Faces of the Atlanta Fed: Lei Fang of the Research Department
Lei Fang is a big-picture thinker, so it's no surprise she has an affinity for economics. She is a research economist and associate adviser on the macroeconomics and monetary policy team in the Atlanta Fed's Research Department.
Fang studies how economies grow and develop and the effect of government policies on labor market dynamics. Her research has examined the differences in time spent on home activities and on market work in industrialized nations and helped explain how heavy regulation and high barriers to business entry stifle productivity in developing countries.
"I was curious to know why there was fast growth in some countries but not in others, why some economies perform better, and why some technologies emerge in this country but not others," Fang said in explaining her decision to pursue a career as an economist. "I can use the models and tools I've learned to study real-life issues."
She is especially interested in learning why labor market participation varies across demographic groups and how countries compare with the United States on economic measures such as productivity. Fang is currently working on a project to explore the structural transformation between goods and services industries in China.
Making the connection between theory and data
Pedro Silos, a former Atlanta Fed colleague who is now an associate professor in the economics department at Temple University, said Fang has a unique ability to see how economic theories and data work together in answering a question. "Some people are very good with the theory. Others are good with the data," he said. "She's very good at connecting the two." At a place like the Atlanta Fed, which looks to conduct research that can help in formulating policy, that quality is particularly useful, he added.
Silos, who spent a decade as a research economist at the Atlanta Fed, and Fang worked on a number of projects, including a 2012 paper that studied the effects of unemployment on wage changes of hourly workers during the three most recent U.S. recessions. They are currently collaborating on research exploring how the amount of time and expenditures allotted to work, home, and leisure activities differs by educational levels.
"Lei asks the right questions," Silos said. "If you talk to her about your own work, she provides very good feedback."
Born in China's Shaanxi Province, Fang earned a bachelor's degree in economics from Peking University. She received a master's degree and PhD in economics from Arizona State University, where she studied under noted economist Richard Rogerson, whose work concentrates on the effects of labor market regulations and business cycle fluctuations. Edward Prescott, the 2004 Nobel Memorial Prize winner, was on Fang's PhD committee.
Rogerson, who is now the Charles and Marie Robertson Professor of Public and International Affairs at Princeton University, taught Fang not only how to use economic models and tools but also the importance of rigorous academic thinking, she said. "The interaction with him has shaped my career."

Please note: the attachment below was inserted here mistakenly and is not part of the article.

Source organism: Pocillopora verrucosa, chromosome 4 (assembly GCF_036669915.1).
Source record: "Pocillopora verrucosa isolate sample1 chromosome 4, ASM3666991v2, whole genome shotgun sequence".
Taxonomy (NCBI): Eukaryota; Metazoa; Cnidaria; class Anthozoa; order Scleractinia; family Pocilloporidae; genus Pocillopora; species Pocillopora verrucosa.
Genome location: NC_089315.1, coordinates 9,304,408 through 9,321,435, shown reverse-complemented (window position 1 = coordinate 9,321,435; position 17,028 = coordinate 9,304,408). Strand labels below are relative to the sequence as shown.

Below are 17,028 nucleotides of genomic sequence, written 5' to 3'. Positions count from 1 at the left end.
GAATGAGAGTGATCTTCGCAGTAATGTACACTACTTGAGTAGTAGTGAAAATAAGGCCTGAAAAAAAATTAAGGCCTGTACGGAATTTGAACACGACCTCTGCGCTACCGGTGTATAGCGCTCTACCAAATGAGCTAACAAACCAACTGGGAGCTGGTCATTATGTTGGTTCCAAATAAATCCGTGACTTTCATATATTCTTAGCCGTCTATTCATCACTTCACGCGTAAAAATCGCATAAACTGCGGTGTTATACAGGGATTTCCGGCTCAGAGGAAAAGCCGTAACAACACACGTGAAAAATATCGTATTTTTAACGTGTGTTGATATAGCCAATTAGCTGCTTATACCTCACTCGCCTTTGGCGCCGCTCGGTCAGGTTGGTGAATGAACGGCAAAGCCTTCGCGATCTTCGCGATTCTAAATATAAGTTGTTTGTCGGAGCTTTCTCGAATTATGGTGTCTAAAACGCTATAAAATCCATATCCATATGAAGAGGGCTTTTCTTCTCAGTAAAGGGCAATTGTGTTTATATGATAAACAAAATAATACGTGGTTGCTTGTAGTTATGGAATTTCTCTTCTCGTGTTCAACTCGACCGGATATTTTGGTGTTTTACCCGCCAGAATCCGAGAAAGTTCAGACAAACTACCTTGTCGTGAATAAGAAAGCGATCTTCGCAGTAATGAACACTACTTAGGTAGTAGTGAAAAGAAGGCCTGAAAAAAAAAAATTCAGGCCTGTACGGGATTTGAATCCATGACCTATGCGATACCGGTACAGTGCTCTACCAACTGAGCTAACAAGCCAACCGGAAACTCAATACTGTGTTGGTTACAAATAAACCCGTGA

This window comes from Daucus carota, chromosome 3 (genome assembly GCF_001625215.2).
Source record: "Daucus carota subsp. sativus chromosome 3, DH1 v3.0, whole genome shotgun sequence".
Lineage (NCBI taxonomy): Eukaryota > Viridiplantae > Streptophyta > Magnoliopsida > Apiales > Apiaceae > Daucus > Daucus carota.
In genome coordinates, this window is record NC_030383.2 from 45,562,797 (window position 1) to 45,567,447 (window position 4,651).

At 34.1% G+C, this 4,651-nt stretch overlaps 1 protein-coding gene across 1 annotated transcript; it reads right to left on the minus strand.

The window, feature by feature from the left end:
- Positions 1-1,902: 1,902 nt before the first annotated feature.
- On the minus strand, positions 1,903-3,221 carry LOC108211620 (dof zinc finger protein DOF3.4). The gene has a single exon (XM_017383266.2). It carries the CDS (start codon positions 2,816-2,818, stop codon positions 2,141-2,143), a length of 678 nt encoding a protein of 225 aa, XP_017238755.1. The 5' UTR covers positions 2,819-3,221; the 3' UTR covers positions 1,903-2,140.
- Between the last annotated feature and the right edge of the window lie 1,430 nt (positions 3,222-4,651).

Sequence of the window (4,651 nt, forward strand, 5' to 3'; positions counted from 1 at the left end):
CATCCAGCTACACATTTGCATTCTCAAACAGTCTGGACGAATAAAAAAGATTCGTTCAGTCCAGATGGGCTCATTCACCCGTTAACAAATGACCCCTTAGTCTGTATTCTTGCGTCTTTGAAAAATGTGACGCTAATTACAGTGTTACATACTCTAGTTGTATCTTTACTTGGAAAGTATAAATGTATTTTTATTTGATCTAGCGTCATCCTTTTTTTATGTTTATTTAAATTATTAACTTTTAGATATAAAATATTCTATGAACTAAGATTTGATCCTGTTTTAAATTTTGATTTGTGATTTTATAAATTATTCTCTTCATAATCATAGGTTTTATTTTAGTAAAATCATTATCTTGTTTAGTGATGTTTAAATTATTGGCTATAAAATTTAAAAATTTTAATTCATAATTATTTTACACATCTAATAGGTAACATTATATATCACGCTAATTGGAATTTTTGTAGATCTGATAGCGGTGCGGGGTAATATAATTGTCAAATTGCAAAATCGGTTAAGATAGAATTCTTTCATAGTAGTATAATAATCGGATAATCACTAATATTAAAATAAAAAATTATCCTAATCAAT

She interviewed with the Atlanta Fed 10 years ago. Her work at the Bank has taken her "all over the place," she said, including to several Asian and European countries. "The department provides a lot of opportunities to interact with other academics," she said.
Away from the office, Fang spends time with her son and husband, who works as an engineer. She visits China at least once a year, usually during the summer, to reconnect with family members.
Subsidies and women's work
Her most recent research takes a look at the effect of taxes and social subsidies—or government programs that provide assistance for children, the disabled, or elderly—on labor market participation across gender-skill groups. Working with two other researchers, Fang analyzed data from the United States and European countries.
They found that average market hours per adult are much lower in Europe than in the United States, and that the hours of women—especially those without a college degree—drove the majority of the differences. Upon further analysis, Fang and her coauthors found that higher taxes in Europe had a significant effect in reducing the hours that low-skilled women worked. "This group is at the margin," Fang said. "If you tax them, they just choose to work at home."
However, their research noted an exception in northern European countries, where taxes are high but less-educated women tended to put in longer hours on the job. Fang said the research suggested that the higher subsidies on home care offered by northern European countries provided an incentive for lower-skilled women to spend more hours in the marketplace as opposed to staying at home. "Subsidies have a bigger effect on women than men, especially for less-educated women," Fang said, adding that because females provide most of the care at home, the assistance generally benefits them more.
Fang said the research has implications beyond Europe and suggests that certain policies, such as social subsidies for family care, can encourage more women to participate in the labor market. Maximizing employment is part of the Federal Reserve's dual mandate from Congress, along with promoting stable prices. "Understanding the effects of subsidies or taxes on the labor supply will help us in the policymaking process," Fang said.